"So, householders, it is by reason of conduct not in accordance with the Dhamma, by reason of unrighteous conduct, that some beings here, on the dissolution of the body, after death, reappear in states of deprivation, in an unhappy destination, in perdition, even in hell.

11. "Householders, there are three kinds of bodily conduct in accordance with the Dhamma, righteous conduct. There are four kinds of verbal conduct in accordance with the Dhamma, righteous conduct. There are three kinds of mental conduct in accordance with the Dhamma, righteous conduct.

12. "And how are there three kinds of bodily conduct in accordance with the Dhamma, righteous conduct? Here someone, abandoning the killing of living beings, becomes one who abstains from killing living beings; with rod and weapon laid aside, gentle and kindly, he abides compassionate to all living beings. Abandoning the taking of what is not given, he becomes one who abstains from taking what is not given; he does not take as a thief another's chattels and property in the village or in the forest. Abandoning misconduct in sexual desires, he becomes one who abstains from misconduct in sexual desires: he does not have intercourse with such women as are protected by mother, father, (father and mother), brother, sister, relatives, as have a husband, as entail a penalty, and also those that are garlanded in token of betrothal. That is how there are three kinds of bodily conduct in accordance with the Dhamma, righteous conduct.

13. "And how are there four of verbal conduct in accordance with the Dhamma, righteous conduct? Here someone, abandoning false speech, becomes one who abstains from false speech: when summoned to a court or to a meeting or to his relatives' presence or to his guild or to the royal family's presence, and questioned as a witness thus, 'So, good man, tell what you know,' not knowing, he says 'I do not know,' or knowing, he says 'I know,' not seeing he says 'I do not see,' or seeing, he says 'I see'; he does not in full awareness speak falsehood for his own ends or for another's ends or for some trifling worldly end. Abandoning malicious speech, he becomes one who abstains from malicious speech: as one who is neither a repeater elsewhere of what is heard here for the purpose of causing division from these, nor a repeater to these of what is heard elsewhere for the purpose of causing division from those, who is thus a reuniter of the divided, a promoter of friendships, enjoying concord, rejoicing in concord, delighting in concord, he becomes a speaker of words that promote concord. Abandoning harsh speech, he becomes one who abstains from harsh speech: he becomes a speaker of such words as are innocent, pleasing to the ear and lovable, as go to the heart, are civil, desired of many and dear to many. Abandoning gossip, he becomes one who abstains from gossip: as one who tells that which is seasonable, that which is factual, that which is good, that which is the Dhamma, that which is the Discipline, he speaks in season speech worth recording, which is reasoned, definite and connected with good. That is how there are four kinds of verbal conduct in accordance with the Dhamma, righteous conduct.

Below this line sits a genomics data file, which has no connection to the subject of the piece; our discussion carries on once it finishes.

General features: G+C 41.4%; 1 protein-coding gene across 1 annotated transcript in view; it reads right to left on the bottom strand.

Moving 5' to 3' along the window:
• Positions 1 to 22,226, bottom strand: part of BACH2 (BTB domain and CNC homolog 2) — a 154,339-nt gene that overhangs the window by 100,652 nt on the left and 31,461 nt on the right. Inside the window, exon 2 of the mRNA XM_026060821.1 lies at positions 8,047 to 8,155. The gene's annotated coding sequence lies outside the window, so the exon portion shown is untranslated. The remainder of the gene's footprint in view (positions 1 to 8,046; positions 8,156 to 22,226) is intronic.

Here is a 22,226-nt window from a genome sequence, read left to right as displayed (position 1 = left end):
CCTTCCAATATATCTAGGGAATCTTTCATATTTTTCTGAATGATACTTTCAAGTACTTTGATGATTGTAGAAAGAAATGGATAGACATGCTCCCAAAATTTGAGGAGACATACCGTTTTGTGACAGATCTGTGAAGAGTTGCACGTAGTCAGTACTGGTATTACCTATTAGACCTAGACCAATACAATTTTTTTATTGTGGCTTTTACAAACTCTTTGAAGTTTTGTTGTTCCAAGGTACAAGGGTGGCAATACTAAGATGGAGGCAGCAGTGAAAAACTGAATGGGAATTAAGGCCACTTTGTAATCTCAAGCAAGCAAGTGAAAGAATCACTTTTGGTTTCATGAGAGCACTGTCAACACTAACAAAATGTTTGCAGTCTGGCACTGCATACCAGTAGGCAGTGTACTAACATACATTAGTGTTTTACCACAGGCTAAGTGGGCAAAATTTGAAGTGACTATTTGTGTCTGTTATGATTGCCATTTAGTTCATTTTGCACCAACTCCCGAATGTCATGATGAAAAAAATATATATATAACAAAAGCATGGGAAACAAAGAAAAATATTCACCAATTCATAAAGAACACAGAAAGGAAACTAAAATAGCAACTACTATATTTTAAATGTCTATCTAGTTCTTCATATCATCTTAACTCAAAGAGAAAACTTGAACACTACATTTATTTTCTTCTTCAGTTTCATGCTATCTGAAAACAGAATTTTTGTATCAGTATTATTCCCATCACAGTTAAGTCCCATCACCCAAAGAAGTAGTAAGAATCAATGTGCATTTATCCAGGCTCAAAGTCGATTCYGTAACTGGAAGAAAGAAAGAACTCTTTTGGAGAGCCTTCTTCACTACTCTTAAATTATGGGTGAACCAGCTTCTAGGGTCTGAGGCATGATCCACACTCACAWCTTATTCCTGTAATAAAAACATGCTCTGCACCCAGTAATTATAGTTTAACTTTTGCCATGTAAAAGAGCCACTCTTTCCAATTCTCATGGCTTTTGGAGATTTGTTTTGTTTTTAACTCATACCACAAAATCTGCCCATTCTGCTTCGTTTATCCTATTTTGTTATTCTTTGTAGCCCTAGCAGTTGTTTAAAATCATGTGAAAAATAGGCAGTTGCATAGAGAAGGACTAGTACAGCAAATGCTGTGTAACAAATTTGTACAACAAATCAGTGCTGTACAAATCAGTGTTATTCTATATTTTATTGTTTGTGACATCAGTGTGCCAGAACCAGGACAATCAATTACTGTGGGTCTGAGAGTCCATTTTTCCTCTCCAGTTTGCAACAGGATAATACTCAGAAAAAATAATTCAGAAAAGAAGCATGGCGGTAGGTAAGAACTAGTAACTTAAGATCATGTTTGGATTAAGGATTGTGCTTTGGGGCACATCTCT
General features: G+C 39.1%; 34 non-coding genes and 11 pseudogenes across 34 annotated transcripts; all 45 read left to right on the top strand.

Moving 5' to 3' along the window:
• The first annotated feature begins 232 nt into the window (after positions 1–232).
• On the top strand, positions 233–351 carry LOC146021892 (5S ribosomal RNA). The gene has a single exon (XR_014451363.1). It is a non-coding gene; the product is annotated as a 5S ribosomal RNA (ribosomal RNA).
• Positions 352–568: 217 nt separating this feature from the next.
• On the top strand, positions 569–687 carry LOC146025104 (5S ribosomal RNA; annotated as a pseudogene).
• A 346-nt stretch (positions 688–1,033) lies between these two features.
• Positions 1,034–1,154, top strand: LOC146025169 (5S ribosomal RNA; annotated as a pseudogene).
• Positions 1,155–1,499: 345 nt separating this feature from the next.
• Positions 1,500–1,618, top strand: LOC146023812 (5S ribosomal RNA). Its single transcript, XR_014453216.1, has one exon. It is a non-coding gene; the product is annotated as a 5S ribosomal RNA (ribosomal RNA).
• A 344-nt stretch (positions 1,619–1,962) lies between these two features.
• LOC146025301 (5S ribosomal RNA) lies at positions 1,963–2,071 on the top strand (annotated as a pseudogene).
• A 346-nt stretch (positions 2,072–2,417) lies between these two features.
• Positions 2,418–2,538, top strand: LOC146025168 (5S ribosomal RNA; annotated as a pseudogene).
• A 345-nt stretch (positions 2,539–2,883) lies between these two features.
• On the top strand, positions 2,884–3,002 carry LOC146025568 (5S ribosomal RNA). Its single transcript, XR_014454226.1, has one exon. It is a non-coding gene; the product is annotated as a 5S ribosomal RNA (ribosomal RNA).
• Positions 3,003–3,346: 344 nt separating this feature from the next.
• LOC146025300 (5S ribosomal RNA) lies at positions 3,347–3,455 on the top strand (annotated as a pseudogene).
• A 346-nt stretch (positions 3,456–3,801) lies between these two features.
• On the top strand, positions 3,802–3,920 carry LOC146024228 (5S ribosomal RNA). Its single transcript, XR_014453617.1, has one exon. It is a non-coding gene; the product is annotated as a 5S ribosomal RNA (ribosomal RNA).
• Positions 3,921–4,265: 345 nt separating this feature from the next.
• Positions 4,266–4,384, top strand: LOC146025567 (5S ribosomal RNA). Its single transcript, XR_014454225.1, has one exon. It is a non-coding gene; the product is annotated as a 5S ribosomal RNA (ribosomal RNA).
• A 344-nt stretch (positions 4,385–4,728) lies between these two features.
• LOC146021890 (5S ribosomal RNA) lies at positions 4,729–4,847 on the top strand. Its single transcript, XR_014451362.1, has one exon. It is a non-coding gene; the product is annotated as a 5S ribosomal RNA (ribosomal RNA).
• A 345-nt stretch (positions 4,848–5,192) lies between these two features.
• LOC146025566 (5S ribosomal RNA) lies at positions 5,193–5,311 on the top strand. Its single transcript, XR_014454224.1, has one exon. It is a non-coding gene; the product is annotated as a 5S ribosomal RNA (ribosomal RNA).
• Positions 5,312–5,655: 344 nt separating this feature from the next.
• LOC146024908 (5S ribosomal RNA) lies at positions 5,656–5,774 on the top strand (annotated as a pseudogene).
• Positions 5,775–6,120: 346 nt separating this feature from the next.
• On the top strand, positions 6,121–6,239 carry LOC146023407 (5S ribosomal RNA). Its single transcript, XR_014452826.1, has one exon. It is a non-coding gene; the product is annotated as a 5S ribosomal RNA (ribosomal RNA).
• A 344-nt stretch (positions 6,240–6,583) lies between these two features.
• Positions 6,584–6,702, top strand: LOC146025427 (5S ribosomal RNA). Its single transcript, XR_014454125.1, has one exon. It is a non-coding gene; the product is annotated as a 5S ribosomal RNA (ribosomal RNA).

14. "And how are there three kinds of mental conduct in accordance with the Dhamma, righteous conduct? Here someone is not covetous: he is not a coveter of another's chattels and property thus: 'Oh, that what is another's were mine!' He has no mind of ill will, with the intention of a mind unaffected by hate thus: 'May these beings be free from enmity, affliction and anxiety, may they live happily!' He has right view, undistorted vision, thus: 'There is what is given and what is offered and what is sacrificed, and there is fruit and ripening of good and bad kammas, and there is this world and the other world and mother and father and spontaneously (born) beings, and good and virtuous monks and brahmins that have themselves realized by direct knowledge and declared this world and the other world.' That is how there are three kinds of mental conduct in accordance with the Dhamma, righteous conduct.

"So, householders, it is by reason of conduct in accordance with the Dhamma, by reason of righteous conduct, that some beings here, on the dissolution of the body, after death, reappear in a happy destination, even in the heavenly world.